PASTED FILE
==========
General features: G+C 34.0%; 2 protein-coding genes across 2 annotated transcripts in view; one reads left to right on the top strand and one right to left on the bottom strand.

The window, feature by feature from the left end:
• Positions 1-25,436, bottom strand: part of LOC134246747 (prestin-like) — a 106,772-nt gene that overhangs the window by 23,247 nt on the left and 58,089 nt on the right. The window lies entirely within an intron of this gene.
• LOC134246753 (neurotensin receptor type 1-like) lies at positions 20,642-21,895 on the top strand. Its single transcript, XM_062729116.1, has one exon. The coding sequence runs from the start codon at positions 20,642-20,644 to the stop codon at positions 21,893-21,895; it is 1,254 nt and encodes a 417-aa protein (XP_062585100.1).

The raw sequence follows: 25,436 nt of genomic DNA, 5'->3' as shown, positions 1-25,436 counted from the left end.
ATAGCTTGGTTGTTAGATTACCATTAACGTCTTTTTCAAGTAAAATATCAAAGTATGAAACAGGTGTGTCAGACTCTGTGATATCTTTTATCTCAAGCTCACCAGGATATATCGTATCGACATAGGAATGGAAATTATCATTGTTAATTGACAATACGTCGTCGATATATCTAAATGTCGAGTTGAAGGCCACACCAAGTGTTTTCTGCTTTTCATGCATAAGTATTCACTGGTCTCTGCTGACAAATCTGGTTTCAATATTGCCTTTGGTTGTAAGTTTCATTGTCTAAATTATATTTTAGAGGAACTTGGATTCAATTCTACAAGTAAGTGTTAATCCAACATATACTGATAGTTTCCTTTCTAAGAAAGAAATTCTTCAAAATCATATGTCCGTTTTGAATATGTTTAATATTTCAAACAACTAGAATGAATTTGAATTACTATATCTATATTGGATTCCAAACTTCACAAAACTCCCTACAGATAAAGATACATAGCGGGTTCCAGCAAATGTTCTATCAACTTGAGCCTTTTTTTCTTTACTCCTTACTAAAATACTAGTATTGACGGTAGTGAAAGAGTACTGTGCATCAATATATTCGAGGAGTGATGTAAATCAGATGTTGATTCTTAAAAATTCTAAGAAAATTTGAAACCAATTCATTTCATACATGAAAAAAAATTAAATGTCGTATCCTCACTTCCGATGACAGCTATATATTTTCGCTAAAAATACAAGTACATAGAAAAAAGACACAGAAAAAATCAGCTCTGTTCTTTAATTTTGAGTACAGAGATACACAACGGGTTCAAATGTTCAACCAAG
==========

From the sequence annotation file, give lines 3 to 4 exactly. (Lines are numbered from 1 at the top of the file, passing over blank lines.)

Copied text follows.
• Positions 1-25,436, bottom strand: part of LOC134246747 (prestin-like) — a 106,772-nt gene that overhangs the window by 23,247 nt on the left and 58,089 nt on the right. The window lies entirely within an intron of this gene.
• LOC134246753 (neurotensin receptor type 1-like) lies at positions 20,642-21,895 on the top strand. Its single transcript, XM_062729116.1, has one exon. The coding sequence runs from the start codon at positions 20,642-20,644 to the stop codon at positions 21,893-21,895; it is 1,254 nt and encodes a 417-aa protein (XP_062585100.1).